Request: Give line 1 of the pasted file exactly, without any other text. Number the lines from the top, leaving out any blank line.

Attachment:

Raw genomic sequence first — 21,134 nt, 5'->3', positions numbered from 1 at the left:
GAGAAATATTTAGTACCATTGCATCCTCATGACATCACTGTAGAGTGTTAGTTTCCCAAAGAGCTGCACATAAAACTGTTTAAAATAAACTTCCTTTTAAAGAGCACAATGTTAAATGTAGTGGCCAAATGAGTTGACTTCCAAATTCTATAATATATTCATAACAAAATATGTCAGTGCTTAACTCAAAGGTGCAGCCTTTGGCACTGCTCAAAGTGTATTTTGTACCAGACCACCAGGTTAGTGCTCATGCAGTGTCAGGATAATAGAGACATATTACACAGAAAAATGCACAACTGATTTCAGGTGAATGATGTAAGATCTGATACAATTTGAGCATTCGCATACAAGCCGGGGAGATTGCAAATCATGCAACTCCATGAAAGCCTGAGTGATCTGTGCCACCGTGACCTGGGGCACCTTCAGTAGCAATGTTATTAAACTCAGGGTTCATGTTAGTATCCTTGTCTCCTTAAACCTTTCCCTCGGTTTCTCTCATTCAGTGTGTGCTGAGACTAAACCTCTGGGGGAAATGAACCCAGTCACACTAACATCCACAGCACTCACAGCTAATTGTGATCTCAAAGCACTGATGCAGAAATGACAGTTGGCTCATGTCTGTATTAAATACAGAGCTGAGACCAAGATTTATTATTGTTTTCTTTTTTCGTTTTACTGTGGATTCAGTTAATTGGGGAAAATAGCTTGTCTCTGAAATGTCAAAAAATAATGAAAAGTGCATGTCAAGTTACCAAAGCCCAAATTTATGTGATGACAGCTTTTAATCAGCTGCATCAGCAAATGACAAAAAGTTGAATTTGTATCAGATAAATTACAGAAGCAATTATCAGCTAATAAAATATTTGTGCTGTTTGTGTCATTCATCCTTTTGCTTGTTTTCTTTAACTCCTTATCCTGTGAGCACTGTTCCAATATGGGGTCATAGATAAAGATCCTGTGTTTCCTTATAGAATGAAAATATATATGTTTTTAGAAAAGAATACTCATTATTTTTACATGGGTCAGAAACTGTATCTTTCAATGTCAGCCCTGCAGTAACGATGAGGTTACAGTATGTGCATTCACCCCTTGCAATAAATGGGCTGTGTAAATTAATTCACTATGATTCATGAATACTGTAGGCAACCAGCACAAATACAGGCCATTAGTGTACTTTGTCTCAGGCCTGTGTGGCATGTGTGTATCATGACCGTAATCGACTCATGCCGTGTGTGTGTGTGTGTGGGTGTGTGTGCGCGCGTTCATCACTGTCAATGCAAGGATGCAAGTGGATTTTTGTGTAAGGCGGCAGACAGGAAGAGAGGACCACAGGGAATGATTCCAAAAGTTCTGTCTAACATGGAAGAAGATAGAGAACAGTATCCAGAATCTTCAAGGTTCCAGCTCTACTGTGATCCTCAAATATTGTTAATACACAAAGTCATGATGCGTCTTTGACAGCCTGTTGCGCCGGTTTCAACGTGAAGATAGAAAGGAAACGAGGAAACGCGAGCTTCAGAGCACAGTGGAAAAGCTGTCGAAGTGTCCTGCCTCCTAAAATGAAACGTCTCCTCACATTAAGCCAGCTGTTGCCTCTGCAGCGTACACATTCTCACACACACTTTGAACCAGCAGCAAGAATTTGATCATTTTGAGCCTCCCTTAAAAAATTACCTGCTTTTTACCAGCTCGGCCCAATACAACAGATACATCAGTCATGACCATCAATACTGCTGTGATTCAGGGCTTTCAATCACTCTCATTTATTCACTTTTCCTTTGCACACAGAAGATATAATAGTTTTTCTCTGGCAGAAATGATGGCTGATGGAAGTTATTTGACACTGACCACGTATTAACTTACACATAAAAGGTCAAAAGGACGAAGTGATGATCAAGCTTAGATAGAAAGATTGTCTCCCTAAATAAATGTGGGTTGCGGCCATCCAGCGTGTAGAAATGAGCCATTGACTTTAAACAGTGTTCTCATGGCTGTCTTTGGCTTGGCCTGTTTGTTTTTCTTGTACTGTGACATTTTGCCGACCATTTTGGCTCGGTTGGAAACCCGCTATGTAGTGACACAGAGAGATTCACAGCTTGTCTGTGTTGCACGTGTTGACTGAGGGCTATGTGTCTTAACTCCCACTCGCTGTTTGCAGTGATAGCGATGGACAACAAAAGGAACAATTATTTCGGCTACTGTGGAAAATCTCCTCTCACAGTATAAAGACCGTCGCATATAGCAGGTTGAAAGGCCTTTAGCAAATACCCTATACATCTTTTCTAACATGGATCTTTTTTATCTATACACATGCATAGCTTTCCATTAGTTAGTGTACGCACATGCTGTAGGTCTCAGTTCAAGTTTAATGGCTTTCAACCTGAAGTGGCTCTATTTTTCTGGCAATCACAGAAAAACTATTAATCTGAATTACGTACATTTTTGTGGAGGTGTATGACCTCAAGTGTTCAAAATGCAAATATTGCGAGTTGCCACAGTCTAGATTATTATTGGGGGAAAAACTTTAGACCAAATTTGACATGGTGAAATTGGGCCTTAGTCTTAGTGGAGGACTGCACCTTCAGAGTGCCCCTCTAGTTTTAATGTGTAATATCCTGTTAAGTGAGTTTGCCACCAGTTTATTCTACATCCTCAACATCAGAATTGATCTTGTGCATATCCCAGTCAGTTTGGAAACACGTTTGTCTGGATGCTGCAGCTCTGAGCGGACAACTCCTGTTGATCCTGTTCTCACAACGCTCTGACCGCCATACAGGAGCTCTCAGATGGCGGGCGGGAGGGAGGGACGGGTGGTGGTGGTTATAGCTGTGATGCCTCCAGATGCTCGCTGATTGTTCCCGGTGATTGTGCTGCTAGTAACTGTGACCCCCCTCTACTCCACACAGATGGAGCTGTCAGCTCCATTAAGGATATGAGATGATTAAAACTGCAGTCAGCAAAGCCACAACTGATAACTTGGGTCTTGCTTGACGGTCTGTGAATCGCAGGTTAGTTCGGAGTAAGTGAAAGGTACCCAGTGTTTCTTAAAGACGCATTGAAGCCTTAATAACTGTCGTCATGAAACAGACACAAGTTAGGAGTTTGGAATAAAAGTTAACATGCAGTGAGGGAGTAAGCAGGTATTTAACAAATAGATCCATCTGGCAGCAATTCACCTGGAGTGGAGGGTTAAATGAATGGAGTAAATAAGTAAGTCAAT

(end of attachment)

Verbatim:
Raw genomic sequence first — 21,134 nt, 5'->3', positions numbered from 1 at the left: